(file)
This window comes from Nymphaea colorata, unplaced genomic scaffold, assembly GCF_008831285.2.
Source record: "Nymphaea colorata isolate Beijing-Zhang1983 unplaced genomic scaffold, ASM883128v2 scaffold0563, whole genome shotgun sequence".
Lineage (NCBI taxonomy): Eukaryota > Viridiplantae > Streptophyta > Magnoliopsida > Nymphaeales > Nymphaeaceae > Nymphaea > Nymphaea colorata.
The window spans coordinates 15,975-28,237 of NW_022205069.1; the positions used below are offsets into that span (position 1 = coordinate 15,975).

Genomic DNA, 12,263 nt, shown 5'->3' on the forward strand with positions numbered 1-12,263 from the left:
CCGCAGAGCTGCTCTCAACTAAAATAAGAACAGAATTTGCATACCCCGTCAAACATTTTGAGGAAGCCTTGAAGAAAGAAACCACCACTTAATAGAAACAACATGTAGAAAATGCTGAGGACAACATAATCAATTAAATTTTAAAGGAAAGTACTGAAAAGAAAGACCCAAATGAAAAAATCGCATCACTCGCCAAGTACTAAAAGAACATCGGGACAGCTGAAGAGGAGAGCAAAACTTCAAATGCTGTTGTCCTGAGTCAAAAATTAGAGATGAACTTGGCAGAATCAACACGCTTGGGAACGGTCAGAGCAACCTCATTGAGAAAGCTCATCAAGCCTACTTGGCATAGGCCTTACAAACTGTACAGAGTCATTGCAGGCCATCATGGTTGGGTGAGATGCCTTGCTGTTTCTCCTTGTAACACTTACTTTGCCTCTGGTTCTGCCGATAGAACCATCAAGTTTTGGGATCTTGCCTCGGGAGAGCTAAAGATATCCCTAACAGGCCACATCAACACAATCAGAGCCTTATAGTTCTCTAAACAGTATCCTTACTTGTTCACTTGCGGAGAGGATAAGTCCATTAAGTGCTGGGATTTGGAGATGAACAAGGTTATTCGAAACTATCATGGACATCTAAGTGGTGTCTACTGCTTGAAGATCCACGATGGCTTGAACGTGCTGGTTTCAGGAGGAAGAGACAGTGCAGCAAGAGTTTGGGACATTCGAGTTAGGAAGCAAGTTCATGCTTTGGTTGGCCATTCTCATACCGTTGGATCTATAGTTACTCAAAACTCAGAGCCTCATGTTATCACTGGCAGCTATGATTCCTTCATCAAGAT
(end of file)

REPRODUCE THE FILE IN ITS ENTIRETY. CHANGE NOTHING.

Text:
This window comes from Nymphaea colorata, unplaced genomic scaffold, assembly GCF_008831285.2.
Source record: "Nymphaea colorata isolate Beijing-Zhang1983 unplaced genomic scaffold, ASM883128v2 scaffold0563, whole genome shotgun sequence".
Lineage (NCBI taxonomy): Eukaryota > Viridiplantae > Streptophyta > Magnoliopsida > Nymphaeales > Nymphaeaceae > Nymphaea > Nymphaea colorata.
The window spans coordinates 15,975-28,237 of NW_022205069.1; the positions used below are offsets into that span (position 1 = coordinate 15,975).

Genomic DNA, 12,263 nt, shown 5'->3' on the forward strand with positions numbered 1-12,263 from the left:
CCGCAGAGCTGCTCTCAACTAAAATAAGAACAGAATTTGCATACCCCGTCAAACATTTTGAGGAAGCCTTGAAGAAAGAAACCACCACTTAATAGAAACAACATGTAGAAAATGCTGAGGACAACATAATCAATTAAATTTTAAAGGAAAGTACTGAAAAGAAAGACCCAAATGAAAAAATCGCATCACTCGCCAAGTACTAAAAGAACATCGGGACAGCTGAAGAGGAGAGCAAAACTTCAAATGCTGTTGTCCTGAGTCAAAAATTAGAGATGAACTTGGCAGAATCAACACGCTTGGGAACGGTCAGAGCAACCTCATTGAGAAAGCTCATCAAGCCTACTTGGCATAGGCCTTACAAACTGTACAGAGTCATTGCAGGCCATCATGGTTGGGTGAGATGCCTTGCTGTTTCTCCTTGTAACACTTACTTTGCCTCTGGTTCTGCCGATAGAACCATCAAGTTTTGGGATCTTGCCTCGGGAGAGCTAAAGATATCCCTAACAGGCCACATCAACACAATCAGAGCCTTATAGTTCTCTAAACAGTATCCTTACTTGTTCACTTGCGGAGAGGATAAGTCCATTAAGTGCTGGGATTTGGAGATGAACAAGGTTATTCGAAACTATCATGGACATCTAAGTGGTGTCTACTGCTTGAAGATCCACGATGGCTTGAACGTGCTGGTTTCAGGAGGAAGAGACAGTGCAGCAAGAGTTTGGGACATTCGAGTTAGGAAGCAAGTTCATGCTTTGGTTGGCCATTCTCATACCGTTGGATCTATAGTTACTCAAAACTCAGAGCCTCATGTTATCACTGGCAGCTATGATTCCTTCATCAAGAT